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A reason to be proud of 2016
Photo courtesy: Art Distric on Santa Fe Faecbook

By Joshua Pilkington

La Vida Latina reviews 2016 through a communal lens

It has been a year that for many will live in infamy. From the untimely passing of many of the world’s greatest athletes and artists to the headline-grabbing Presidential Election, 2016 has been a black eye for many around the world.

Nevertheless, La Vida Latina was able to cover many positives this year. It wasn’t news that garnered headlines – fake or otherwise but we did meet with several significant people doing significant things for their communities.

Scholarships and Community Events

We began the year covering one of many scholarship opportunities we examined during the year, this one providing the opportunity to aspiring journalists. As 2016 showed us through the Presidential Election, sourced, fact-checked and unbiased journalism is at a premium, making the Colorado Press Association’s Scholarship Program a necessity for aspiring journalists.

“Journalism is still the foundation of our society,” Jerry Raehal, CEO of the Colorado Press Association and SYNC2 Media told us. “The industry has changed, but as long as we are still trying to build community, hold government accountable and report on the good, the bad and the ugly, we will have a purpose.”

February allowed us the opportunity to examine the Hispanic Annual Salute, which honored 10 Colorado high school seniors who displayed academic prowess and showcased excellent volunteerism.

“One thing that makes our students special is their service to their communities,” said HAS President Dan Sandos. “If a high school senior is devoting dozens of hours, sometimes hundreds of hours, to community service, they are already leaders. They will be leaders in college and they will be future leaders in their careers.”

In March we headed to a different powerhouse event, the Colorado Women’s Hall of Fame Induction where three Latinas were honored among the 10 inductees. Anna Jo Garcia Haynes, Arlene Vigil Kramer and Lydia M. Peña, SL, PhD led breakthrough programs for women and education in Colorado, including platforms for bilingual education, preschool education and art appreciation.

The Arts and Education

We spent a lot of time at the Art District on Santa Fe where Museo de las Americas, Su Teatro and the Chicano Humanities and Arts Council (CHAC) reside.

This year CHAC held a special ceremony at its 15th annual Santos y Cruces Exhibit to honor one of Colorado’s most famed santeros and founding member of CHAC, Carlos Santistevan.

“I felt like this was an excellent opportunity to recognize him for all he’s done for CHAC and the Denver community,” said CHAC Education Coordinator Sean Trujillo.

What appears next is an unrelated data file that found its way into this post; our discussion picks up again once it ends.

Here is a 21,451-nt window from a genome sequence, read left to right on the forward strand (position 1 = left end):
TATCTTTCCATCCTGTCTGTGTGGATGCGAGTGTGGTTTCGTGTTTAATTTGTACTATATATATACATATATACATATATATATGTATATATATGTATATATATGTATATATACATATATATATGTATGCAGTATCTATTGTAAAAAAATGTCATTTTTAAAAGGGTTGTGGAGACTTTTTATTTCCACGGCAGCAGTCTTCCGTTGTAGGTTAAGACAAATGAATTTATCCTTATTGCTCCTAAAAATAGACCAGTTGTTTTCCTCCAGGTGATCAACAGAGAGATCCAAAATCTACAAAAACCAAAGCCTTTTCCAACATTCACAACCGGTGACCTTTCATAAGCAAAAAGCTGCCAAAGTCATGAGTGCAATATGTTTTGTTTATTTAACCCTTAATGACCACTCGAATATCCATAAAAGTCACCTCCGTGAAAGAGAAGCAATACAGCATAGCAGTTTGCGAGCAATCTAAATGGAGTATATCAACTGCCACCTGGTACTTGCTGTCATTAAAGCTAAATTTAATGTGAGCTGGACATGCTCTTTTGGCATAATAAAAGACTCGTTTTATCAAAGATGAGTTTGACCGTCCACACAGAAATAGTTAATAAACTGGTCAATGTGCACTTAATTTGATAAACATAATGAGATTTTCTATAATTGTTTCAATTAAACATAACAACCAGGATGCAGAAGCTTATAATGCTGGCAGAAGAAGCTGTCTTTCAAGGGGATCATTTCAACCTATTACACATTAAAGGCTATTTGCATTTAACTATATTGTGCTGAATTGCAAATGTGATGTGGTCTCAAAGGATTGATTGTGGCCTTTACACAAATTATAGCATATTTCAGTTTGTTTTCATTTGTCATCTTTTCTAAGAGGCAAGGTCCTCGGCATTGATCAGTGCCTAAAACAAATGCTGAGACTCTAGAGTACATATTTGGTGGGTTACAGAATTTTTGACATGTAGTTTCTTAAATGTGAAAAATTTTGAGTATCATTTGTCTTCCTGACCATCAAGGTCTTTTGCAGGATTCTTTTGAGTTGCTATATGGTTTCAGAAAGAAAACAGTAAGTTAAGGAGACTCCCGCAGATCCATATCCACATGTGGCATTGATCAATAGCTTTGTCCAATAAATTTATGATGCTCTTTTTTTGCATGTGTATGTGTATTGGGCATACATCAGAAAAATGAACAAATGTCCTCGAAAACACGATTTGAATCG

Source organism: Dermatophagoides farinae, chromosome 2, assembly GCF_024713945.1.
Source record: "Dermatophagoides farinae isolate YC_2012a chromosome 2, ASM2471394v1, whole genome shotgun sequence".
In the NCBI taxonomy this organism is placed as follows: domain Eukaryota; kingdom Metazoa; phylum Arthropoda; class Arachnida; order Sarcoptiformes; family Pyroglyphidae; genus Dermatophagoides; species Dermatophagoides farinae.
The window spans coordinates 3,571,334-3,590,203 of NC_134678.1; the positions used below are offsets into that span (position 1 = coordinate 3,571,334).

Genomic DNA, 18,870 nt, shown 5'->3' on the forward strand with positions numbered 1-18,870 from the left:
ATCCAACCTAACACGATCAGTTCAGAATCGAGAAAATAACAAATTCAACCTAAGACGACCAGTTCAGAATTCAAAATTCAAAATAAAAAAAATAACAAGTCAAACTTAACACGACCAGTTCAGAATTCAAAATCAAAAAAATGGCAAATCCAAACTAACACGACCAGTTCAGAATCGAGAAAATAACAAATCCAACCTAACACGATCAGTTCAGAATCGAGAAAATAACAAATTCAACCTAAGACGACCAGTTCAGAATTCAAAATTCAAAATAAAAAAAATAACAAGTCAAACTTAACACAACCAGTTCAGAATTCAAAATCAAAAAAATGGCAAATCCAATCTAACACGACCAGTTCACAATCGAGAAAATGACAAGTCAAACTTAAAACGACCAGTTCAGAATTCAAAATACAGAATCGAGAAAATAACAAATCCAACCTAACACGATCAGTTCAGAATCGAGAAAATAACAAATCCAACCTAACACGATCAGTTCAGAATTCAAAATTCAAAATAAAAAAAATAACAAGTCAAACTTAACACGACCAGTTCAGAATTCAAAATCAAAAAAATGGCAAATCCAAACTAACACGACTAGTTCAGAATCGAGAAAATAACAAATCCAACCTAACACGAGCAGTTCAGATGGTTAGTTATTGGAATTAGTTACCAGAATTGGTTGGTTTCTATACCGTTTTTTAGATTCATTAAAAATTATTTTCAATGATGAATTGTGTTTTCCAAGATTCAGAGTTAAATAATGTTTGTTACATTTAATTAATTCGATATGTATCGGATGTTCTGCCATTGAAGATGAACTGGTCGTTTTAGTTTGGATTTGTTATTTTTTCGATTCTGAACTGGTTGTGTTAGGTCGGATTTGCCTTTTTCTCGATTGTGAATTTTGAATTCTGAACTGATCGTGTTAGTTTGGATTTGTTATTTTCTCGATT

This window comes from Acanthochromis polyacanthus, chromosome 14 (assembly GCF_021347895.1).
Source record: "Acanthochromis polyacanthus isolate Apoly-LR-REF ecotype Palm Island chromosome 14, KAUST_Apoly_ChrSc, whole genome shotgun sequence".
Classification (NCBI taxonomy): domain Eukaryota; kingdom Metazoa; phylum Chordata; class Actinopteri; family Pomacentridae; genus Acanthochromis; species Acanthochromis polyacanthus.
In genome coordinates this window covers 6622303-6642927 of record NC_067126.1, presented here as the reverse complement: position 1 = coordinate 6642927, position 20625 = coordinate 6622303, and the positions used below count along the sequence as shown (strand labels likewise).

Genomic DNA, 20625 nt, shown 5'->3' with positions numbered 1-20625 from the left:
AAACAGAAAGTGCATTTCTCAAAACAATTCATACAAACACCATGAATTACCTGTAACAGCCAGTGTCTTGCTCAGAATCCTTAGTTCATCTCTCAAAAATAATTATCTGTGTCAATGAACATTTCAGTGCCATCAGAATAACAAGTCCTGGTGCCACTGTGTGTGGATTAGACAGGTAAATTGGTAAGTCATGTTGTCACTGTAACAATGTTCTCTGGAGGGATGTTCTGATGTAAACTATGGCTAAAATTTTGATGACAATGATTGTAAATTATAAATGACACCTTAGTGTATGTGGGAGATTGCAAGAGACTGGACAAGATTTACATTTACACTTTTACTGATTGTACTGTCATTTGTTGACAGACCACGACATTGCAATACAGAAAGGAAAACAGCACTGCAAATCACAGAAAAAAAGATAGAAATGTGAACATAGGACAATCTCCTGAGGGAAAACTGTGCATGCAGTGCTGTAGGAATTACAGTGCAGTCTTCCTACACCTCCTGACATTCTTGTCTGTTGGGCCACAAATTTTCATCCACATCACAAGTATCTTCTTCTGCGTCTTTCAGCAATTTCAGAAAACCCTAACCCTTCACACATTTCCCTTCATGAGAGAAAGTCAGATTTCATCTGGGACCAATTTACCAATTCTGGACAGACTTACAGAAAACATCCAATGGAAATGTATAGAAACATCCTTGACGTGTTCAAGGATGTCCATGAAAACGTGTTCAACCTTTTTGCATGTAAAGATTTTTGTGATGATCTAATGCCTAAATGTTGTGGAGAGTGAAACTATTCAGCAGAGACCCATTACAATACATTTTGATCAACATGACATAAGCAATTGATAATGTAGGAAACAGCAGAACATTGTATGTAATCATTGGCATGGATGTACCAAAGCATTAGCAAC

Speaking of art, La Vida Latina also had the opportunity to speak with a unique artist who turned his hobby of miniature models into an art form that landed him a spot at the Cherry Creek Arts Festival as an emerging artist.

“I came up with this idea of building this little Christmas scene under glass and I was able to make it glow with some LED and some battery packs,” said artist Scott Hildebrandt of his original piece of art, which continues to be a bestseller during the holidays.

In the realm of education, we took a closer look at Denver Kids, Inc., which has supported students in kindergarten through 12th grade to graduate from high school, pursue post-secondary education and become contributing members of their communities.

Activism and Hispanic Heritage

The airing of the documentary “No Más Bebés”, which examined how 10 immigrant Mexican women unknowingly underwent tube ligation after giving birth in Los Angeles County in 1975, also sparked debate in Colorado regarding reproductive rights.

“In Colorado, the number of young people facing unintended pregnancy and giving birth plummeted by 40 percent between 2009 and 2013 after the state offered free intrauterine devices and implants to prevent pregnancy,” said COLOR Executive Director Cristina Aguilar. “Given that its benefits were most visible among young and low-income women, we can see how policy – or lack of policy – hampers the reproductive freedom of young women, low-income women and women of color.”

We were also able to document the accomplishments of many Colorado families through our Hispanic Heritage series including Michelle Lucero, Erinea Garcia Gallegos (deceased), Joann Cortez and her son Marco Campos who has enjoyed decorated success in his young career.

We took a long look at one of Colorado’s original families, the Abeytas and Antonito mayor Aaron Abeyta. We also had the opportunity to view “A Product of the Chicano Movement”, which examined the life and communal efforts of Dr. Virgilio Licona.

Though every year will bring negative headlines, at La Vida Latina, we will continue to focus on those who see the world through their community.





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